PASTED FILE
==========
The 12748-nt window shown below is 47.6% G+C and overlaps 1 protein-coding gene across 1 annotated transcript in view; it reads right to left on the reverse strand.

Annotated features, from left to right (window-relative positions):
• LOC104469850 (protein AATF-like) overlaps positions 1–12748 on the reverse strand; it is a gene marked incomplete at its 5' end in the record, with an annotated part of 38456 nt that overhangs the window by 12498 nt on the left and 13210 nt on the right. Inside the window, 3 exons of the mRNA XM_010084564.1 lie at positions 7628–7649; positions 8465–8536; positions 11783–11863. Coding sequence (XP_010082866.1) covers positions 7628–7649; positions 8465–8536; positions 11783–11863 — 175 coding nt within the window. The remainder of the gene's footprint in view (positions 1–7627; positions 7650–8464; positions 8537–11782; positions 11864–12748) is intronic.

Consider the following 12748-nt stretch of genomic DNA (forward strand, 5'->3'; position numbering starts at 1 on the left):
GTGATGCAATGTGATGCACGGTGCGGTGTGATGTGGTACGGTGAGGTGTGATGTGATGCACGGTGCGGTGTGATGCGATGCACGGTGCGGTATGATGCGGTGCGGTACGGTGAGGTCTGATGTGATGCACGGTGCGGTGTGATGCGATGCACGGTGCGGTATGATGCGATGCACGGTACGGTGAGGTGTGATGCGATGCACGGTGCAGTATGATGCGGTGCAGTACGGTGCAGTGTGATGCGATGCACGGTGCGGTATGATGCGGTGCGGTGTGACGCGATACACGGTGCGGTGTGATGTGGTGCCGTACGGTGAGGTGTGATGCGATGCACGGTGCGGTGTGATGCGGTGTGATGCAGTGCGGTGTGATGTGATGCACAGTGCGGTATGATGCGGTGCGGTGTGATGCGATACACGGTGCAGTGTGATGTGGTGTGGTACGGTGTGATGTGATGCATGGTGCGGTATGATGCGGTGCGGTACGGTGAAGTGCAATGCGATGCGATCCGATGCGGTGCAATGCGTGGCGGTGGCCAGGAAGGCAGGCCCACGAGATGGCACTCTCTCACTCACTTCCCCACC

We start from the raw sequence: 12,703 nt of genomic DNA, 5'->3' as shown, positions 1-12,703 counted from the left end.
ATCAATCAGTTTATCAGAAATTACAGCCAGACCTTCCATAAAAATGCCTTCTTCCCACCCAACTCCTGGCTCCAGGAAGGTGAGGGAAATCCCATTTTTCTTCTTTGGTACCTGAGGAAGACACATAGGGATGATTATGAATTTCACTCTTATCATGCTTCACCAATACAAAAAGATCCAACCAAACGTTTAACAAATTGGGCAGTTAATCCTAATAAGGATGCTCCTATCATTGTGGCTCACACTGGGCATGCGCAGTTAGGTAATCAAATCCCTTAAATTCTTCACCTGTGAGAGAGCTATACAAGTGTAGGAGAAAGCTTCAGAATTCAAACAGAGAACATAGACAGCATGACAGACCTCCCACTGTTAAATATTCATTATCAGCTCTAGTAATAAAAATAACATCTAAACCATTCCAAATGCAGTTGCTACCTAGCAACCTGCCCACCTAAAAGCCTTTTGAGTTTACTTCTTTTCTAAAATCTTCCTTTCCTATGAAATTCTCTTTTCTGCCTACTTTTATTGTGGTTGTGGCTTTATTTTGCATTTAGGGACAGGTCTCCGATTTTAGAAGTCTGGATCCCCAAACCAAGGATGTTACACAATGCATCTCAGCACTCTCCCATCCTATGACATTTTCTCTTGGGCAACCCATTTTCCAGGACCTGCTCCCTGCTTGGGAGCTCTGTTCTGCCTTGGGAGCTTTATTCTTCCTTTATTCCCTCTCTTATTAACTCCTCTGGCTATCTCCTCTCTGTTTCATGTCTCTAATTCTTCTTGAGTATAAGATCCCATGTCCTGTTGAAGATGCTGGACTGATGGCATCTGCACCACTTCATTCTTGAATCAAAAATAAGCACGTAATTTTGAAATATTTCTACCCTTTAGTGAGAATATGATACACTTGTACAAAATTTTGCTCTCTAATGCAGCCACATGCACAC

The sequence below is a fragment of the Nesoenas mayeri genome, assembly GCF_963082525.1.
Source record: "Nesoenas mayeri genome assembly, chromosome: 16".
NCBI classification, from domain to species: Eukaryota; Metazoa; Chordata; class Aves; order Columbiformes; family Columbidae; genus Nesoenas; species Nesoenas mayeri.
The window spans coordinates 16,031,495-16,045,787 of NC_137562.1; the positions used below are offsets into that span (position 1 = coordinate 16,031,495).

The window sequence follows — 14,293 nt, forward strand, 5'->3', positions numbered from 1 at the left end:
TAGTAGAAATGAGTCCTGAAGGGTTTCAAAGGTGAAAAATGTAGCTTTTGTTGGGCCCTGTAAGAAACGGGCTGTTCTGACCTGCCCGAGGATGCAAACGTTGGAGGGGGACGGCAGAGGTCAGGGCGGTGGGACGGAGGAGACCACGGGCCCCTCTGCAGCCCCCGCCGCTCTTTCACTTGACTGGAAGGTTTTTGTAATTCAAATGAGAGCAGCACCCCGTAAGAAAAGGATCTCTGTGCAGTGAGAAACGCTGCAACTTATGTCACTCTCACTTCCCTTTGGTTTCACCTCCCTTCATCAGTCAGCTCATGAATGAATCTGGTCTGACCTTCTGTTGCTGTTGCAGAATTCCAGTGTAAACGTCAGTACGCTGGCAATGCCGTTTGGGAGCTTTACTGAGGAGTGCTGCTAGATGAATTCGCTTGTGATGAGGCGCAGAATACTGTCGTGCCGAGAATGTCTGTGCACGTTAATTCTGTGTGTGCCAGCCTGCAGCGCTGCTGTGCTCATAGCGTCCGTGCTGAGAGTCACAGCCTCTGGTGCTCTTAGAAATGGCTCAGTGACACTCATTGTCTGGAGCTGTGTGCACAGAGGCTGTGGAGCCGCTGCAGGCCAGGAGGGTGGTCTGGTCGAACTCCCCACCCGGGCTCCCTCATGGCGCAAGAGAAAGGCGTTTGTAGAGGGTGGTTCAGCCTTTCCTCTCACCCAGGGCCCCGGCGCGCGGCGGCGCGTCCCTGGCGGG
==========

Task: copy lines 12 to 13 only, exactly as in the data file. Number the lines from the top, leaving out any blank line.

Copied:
The window sequence follows — 14,293 nt, forward strand, 5'->3', positions numbered from 1 at the left end:
TAGTAGAAATGAGTCCTGAAGGGTTTCAAAGGTGAAAAATGTAGCTTTTGTTGGGCCCTGTAAGAAACGGGCTGTTCTGACCTGCCCGAGGATGCAAACGTTGGAGGGGGACGGCAGAGGTCAGGGCGGTGGGACGGAGGAGACCACGGGCCCCTCTGCAGCCCCCGCCGCTCTTTCACTTGACTGGAAGGTTTTTGTAATTCAAATGAGAGCAGCACCCCGTAAGAAAAGGATCTCTGTGCAGTGAGAAACGCTGCAACTTATGTCACTCTCACTTCCCTTTGGTTTCACCTCCCTTCATCAGTCAGCTCATGAATGAATCTGGTCTGACCTTCTGTTGCTGTTGCAGAATTCCAGTGTAAACGTCAGTACGCTGGCAATGCCGTTTGGGAGCTTTACTGAGGAGTGCTGCTAGATGAATTCGCTTGTGATGAGGCGCAGAATACTGTCGTGCCGAGAATGTCTGTGCACGTTAATTCTGTGTGTGCCAGCCTGCAGCGCTGCTGTGCTCATAGCGTCCGTGCTGAGAGTCACAGCCTCTGGTGCTCTTAGAAATGGCTCAGTGACACTCATTGTCTGGAGCTGTGTGCACAGAGGCTGTGGAGCCGCTGCAGGCCAGGAGGGTGGTCTGGTCGAACTCCCCACCCGGGCTCCCTCATGGCGCAAGAGAAAGGCGTTTGTAGAGGGTGGTTCAGCCTTTCCTCTCACCCAGGGCCCCGGCGCGCGGCGGCGCGTCCCTGGCGGG